As I stepped up to the patient on the operating table, side by side with a doctor who had changed my life, I could feel goose bumps starting to creep up my arms and chest while the little hairs on the back of my neck began standing on end. Approaching 5 years ago today, I was on an operating table in very much the same position as the person in front of me.
A flood of images came to mind, but most vividly the pain and fear I felt on the side of a ski mountain in California when I lost feeling and movement below my waist. Would I ever walk again, hike again, have kids, or even urinate on my own again? It took only a split second to have all of these thoughts on that ski slope. At the same time I had profound, jarring, splitting pain in the middle of my back. The ski patrol was swift, and an ambulance rushed me to the local hospital. They told me I had shattered a vertebra and broke my spine in two other places. I had damaged my spinal cord and life-threatening bleeding necessitated urgent surgery. Helicoptered to a more specialized facility, I remember being asked for my consent to operate. There was a total surrender; a giving over of my life to the team and whatever else up there to heal me, to make this better. I woke up the complete next day. I had no idea where I was, in a lot of pain, and had a urinary catheter causing some admitted discomfort. But I looked down at my toes, and watched as the big toe on my left foot responded to my commands and moved, just a little bit. I screamed in elation, shot my fists up in a victory pose, and began a healing journey over the next two years that convinced me to become a doctor pursuing the study of the nervous system. It was not easy; but thanks to the exceptional care I received particularly at Mayo Clinic I made a full recovery, and graduated in the top of my class on time from college, running 5-6 miles a day.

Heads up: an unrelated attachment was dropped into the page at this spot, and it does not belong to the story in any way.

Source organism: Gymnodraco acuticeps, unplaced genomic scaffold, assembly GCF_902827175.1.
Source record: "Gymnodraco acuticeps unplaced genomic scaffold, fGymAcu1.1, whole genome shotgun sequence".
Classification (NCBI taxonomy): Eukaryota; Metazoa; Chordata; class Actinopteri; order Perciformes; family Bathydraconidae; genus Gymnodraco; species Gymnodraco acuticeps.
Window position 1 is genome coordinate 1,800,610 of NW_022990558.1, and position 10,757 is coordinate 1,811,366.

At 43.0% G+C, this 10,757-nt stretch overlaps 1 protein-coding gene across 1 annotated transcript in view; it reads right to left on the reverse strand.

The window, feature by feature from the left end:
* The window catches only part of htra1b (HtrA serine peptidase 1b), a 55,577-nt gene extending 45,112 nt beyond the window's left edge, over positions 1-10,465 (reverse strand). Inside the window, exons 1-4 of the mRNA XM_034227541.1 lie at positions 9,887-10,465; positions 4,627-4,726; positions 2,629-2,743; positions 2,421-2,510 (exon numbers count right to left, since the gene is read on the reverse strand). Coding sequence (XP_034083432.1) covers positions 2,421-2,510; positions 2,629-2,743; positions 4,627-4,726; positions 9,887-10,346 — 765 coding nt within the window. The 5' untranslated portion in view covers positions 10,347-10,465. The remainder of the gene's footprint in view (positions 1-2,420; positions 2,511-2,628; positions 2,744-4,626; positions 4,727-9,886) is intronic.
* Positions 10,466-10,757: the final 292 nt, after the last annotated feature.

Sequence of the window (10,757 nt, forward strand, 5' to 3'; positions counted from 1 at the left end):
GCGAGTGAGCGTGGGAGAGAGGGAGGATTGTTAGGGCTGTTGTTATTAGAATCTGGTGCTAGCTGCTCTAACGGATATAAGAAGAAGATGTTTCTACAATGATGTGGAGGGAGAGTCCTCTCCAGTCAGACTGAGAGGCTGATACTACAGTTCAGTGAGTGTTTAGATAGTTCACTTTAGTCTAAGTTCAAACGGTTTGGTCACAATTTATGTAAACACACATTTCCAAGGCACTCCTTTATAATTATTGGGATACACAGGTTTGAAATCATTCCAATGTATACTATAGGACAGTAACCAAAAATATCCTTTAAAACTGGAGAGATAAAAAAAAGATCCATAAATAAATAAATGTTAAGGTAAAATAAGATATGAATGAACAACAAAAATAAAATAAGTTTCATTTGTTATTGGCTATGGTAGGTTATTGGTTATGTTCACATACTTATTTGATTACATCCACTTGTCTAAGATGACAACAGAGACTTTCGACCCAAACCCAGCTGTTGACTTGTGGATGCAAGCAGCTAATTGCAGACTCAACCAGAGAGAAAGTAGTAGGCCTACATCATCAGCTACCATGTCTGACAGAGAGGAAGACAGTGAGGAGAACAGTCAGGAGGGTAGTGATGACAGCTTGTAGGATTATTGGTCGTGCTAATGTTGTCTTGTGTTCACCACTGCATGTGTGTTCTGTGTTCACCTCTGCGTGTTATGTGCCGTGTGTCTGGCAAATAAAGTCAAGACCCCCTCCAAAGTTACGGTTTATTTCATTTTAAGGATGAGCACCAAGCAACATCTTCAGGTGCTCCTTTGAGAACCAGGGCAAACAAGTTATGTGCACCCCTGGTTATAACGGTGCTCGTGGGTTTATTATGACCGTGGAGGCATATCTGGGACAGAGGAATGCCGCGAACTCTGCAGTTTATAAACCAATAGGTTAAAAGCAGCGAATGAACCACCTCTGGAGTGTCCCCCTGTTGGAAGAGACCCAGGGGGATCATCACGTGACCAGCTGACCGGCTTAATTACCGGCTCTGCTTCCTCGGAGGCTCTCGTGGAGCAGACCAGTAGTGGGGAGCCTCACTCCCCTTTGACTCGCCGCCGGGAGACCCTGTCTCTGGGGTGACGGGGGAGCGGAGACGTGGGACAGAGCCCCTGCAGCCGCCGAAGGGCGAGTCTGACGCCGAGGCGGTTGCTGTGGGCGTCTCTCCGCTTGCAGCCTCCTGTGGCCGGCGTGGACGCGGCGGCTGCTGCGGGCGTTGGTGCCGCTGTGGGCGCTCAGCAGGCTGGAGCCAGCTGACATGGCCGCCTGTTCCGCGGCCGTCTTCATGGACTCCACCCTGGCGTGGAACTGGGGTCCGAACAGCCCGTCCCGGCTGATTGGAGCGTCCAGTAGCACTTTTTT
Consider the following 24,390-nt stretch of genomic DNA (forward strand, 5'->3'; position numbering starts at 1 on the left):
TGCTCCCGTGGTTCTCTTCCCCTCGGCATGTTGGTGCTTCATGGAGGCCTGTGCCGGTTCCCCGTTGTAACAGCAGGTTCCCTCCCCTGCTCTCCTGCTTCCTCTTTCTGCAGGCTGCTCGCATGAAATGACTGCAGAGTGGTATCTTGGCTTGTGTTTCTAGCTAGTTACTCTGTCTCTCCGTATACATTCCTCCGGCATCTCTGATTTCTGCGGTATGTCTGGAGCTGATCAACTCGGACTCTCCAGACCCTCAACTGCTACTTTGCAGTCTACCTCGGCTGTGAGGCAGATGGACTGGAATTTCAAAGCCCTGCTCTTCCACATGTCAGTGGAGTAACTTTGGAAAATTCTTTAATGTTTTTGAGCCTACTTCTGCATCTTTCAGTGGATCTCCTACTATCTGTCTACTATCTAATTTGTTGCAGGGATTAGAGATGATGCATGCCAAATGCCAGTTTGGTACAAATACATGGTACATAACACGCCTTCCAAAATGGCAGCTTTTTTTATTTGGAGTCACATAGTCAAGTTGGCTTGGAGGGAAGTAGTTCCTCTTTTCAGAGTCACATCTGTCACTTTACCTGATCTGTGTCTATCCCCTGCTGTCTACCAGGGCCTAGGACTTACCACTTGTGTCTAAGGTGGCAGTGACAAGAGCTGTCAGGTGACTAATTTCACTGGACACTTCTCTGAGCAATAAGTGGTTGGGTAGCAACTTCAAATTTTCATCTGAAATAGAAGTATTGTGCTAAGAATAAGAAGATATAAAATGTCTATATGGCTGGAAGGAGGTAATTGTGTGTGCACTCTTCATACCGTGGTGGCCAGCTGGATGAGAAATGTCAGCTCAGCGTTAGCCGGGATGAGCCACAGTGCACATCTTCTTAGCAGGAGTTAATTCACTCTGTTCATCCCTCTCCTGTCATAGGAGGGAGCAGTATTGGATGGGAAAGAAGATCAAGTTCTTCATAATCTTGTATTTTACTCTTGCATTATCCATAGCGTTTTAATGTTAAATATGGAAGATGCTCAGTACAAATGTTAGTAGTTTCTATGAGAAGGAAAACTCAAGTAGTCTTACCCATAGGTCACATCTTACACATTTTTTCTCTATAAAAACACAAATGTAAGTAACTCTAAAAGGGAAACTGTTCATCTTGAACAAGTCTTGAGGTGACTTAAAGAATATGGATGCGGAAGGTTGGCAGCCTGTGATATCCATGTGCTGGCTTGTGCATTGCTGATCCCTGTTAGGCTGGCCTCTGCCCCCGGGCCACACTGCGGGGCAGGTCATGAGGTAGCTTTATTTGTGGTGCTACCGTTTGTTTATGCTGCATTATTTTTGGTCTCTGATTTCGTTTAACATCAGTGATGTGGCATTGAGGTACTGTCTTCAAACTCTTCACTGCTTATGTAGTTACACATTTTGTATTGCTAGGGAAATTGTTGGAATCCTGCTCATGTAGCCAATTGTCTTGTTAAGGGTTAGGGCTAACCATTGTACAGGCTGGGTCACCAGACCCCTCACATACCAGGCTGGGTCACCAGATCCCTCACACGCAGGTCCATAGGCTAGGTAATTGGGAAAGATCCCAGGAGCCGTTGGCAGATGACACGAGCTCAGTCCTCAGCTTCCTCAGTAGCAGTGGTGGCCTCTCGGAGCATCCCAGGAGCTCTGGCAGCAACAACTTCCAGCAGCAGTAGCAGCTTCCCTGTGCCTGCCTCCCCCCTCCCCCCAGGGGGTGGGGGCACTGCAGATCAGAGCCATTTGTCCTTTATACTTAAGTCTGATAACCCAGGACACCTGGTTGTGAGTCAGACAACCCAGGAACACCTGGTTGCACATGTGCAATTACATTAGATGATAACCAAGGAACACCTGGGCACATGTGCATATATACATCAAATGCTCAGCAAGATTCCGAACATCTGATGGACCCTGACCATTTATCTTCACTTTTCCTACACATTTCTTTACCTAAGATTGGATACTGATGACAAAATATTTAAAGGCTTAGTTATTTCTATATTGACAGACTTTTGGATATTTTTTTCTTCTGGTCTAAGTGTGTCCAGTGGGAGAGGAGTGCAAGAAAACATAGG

Now, assisting in the operating room with my neurosurgeon while on a selective in Mayo Clinic Jacksonville, fixing someone’s spine with some of the same screws and titanium rods that currently sat fixed in my spine – profound gratitude. A sincere, deep feeling of thanks as I stood at the patient’s and my doctor’s side, gloved and gowned, for everyone that has been a part of this, from my surgeon to physical medicine, occupational therapy, my family, friends, and God. Thank you.
Brian Rodysill is a second year medical student from Rochester, MN with an interest in the nervous system and the process of healing. He is an avid outdoorsman and loves to hike, swim, and dance. He is also passionate about public health, nutrition, and the science of healthcare delivery.
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